Half of all boys leaving primary school don't have the basic standards in reading, writing and maths, according to new government statistics.
The Department of Education showed only 50.46 per cent of 11-year-old boys achieved the minimum standard at Key Stage 2 (KS2).
However, the percentage of girls who failed to reach the expected level was lower at 42.89 per cent.
The Department of Education said the tougher SATs exams this year have contributed to the lower results.
In a report on the KS2 results, the department said: "When a new curriculum and tests are introduced, evidence suggests that results will initially be lower.
"They are likely to rise more quickly than normal for a few years after their introduction while pupils and teachers become familiar with the new material."
According to education experts, the achievement gap between the genders does not close up as they get older or reach university.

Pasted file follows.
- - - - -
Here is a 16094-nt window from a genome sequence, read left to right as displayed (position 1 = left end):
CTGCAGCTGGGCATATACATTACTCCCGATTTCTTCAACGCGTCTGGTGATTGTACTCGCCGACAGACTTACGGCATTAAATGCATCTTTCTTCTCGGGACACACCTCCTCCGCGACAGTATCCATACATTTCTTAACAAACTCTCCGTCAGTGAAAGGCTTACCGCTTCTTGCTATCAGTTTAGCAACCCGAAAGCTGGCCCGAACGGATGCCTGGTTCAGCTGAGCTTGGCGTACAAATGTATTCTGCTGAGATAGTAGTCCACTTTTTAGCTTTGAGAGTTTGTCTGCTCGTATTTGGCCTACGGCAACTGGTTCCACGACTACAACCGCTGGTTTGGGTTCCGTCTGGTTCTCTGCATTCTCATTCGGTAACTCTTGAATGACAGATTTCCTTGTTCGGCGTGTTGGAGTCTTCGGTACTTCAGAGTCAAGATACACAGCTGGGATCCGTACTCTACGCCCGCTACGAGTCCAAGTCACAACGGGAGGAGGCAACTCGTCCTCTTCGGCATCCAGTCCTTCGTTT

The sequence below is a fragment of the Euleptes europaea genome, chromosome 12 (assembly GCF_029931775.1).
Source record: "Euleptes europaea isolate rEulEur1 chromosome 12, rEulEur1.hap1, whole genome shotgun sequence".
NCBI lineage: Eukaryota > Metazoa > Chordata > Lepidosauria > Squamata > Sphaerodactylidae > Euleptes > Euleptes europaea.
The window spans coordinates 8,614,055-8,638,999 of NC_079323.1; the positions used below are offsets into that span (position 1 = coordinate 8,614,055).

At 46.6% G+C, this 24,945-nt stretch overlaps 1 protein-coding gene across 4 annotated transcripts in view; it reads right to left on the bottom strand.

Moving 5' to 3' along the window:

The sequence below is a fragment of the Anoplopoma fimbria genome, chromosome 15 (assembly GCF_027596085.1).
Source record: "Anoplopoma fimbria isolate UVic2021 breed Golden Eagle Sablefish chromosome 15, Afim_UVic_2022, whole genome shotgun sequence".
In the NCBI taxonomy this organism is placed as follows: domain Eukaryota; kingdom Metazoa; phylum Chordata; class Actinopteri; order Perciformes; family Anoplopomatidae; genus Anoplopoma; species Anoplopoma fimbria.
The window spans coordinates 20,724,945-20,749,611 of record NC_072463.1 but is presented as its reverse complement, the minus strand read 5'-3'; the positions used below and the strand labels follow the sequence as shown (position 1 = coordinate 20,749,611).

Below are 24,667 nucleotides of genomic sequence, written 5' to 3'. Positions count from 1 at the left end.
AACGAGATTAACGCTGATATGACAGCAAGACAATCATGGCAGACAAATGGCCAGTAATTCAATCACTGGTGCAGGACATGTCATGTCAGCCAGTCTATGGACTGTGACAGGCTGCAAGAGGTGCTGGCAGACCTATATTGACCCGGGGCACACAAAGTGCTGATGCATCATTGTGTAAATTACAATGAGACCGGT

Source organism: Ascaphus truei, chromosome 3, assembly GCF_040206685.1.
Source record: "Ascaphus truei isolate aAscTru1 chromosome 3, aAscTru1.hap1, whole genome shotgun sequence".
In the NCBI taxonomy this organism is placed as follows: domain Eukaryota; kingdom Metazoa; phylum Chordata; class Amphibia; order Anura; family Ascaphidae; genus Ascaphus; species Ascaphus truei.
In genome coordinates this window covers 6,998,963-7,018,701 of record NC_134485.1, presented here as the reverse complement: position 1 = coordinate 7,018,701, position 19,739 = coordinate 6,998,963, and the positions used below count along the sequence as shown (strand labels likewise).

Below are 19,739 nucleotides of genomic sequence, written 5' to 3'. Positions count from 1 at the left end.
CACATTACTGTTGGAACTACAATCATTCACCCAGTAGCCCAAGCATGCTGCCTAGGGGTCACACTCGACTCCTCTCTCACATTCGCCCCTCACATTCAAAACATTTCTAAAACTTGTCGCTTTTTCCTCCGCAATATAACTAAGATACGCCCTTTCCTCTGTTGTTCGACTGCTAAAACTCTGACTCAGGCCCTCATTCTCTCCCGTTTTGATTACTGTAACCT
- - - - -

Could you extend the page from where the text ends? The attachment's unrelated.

Chris McGovern, from the Campaign for Real Education told the Telegraph: "Girls tend to mature more quickly and they also tend to dominate more at primary schools.
"They tend to get more encouragement for their way of learning in environments where the vast majority are female teachers.
“A lot of primary schools are dominated by Hermione Granger-type girls, a delight to teach and eager to please. But this is happening at the expense of boys."
Schools Standards Minister Nick Gibb has stated the new tests will increase the overall standard of education.
He also said the government will continue to work with the education sector to "further develop the primary assessment system".
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